Blockchain Forks: A Comprehensive Lecture by Prof. Dr. Fabian Schär

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Protocol-based Forks

Unlike process-based forks, protocol-based forks are persistent in nature and result in the creation of two separate blockchains, each following a different set of rules. This type of fork occurs when there is a fundamental disagreement among the stakeholders of the blockchain network, typically related to the rules or protocols governing the network’s operation.

When a protocol-based fork occurs, the blockchain splits into two separate chains, each with its own set of participants and transaction history. This can happen due to differences in opinions on issues such as scalability, consensus mechanisms, or governance structures. The participants in the network then have to choose which version of the blockchain they want to support, potentially leading to a division within the community.

Types of Protocol-based Forks

Within the category of protocol-based forks, there are different subtypes that can occur. They include soft forks, hard forks, and force forks.

Soft Forks

A soft fork is a type of protocol-based fork that is backward compatible. It means that the new rules introduced through the fork are still compatible with the old rules. Soft forks maintain a single blockchain history, but they introduce new rules that are more restrictive, making some previously valid transactions invalid. In a soft fork, the majority of the network’s participants agree to adopt the new rules, while the minority continues to follow the old rules.

Hard Forks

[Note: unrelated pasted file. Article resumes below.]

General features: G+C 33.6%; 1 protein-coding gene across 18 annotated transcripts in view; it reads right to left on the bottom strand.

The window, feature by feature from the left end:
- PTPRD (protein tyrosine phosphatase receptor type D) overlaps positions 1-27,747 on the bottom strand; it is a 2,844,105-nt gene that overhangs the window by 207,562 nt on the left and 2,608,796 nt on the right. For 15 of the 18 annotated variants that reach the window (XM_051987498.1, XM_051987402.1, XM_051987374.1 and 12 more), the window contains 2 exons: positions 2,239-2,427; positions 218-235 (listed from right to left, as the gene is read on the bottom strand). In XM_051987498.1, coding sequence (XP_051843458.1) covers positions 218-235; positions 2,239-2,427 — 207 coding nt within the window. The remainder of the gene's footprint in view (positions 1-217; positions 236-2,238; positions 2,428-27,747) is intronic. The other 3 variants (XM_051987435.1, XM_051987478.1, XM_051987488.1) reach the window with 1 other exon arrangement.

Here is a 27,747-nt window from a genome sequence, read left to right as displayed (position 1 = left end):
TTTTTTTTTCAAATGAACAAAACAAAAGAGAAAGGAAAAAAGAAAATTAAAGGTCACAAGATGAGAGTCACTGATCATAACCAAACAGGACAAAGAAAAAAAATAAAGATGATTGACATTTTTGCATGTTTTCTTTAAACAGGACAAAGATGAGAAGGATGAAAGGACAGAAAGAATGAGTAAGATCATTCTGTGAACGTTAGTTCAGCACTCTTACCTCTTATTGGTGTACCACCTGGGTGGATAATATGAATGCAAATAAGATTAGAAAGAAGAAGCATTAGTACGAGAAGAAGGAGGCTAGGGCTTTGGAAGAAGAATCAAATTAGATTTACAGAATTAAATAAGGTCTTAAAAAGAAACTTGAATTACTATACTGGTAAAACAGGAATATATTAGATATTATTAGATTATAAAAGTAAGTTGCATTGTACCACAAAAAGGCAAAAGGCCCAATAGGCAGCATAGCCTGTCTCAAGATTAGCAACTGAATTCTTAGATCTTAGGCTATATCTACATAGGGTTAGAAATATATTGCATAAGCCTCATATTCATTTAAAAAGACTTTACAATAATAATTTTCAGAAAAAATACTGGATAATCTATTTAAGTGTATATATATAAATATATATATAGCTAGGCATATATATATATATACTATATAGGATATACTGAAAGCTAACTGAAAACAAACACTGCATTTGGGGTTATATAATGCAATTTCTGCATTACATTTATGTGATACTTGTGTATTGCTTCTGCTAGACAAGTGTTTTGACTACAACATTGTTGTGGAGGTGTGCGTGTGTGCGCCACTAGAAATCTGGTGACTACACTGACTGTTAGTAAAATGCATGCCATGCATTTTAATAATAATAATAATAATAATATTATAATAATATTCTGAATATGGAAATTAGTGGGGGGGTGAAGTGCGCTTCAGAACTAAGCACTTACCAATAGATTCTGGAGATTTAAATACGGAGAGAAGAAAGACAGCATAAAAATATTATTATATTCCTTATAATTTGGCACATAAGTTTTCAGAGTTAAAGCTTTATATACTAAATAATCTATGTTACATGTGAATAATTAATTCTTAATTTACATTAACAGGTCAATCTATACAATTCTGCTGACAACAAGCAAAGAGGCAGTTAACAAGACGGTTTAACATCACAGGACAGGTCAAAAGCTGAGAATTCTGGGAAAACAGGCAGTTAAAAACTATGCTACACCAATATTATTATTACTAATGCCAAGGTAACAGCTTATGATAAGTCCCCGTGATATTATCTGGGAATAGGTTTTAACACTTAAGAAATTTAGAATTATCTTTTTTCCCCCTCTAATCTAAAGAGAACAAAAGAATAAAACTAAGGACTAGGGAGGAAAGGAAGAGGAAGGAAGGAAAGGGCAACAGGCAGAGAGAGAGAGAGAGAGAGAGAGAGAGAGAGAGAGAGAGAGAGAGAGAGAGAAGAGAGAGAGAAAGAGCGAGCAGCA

Unlike soft forks, hard forks are not backward compatible. They introduce new rules that are not compatible with the previous versions, leading to a divergence in the transaction history. Hard forks create two separate chains with their own histories, and the participants are required to choose which chain to support. This decision can have significant implications for the network, as it can result in the creation of new cryptocurrencies or the end of support for the old chain.

Force Forks

Force forks are a type of protocol-based fork that occurs when a group of participants forcefully splits from the original chain, often due to disagreements about the blockchain’s governance or development direction. These forks are usually contentious and can lead to disputes and conflicts among the participants. Force forks are often seen as a last resort when consensus cannot be reached through normal decision-making processes.

Blockchain Forks: A Comprehensive Lecture by Prof. Dr. Fabian Schär

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Factors Determining Persistence of Forks

The persistence of a fork, whether process-based or protocol-based, depends on several factors. Two important factors determining the longevity of a fork are the dominance of computational resources and the compatibility of rules.

Dominance of Computational Resources

In the case of protocol-based forks, the dominance of computational resources plays a crucial role in determining which chain becomes the dominant and widely accepted version. If the majority of miners and participants decide to support one chain over the other, it is more likely to become the dominant chain. The chain with more computational power behind it is generally considered to be more secure and reliable.

Compatibility of Rules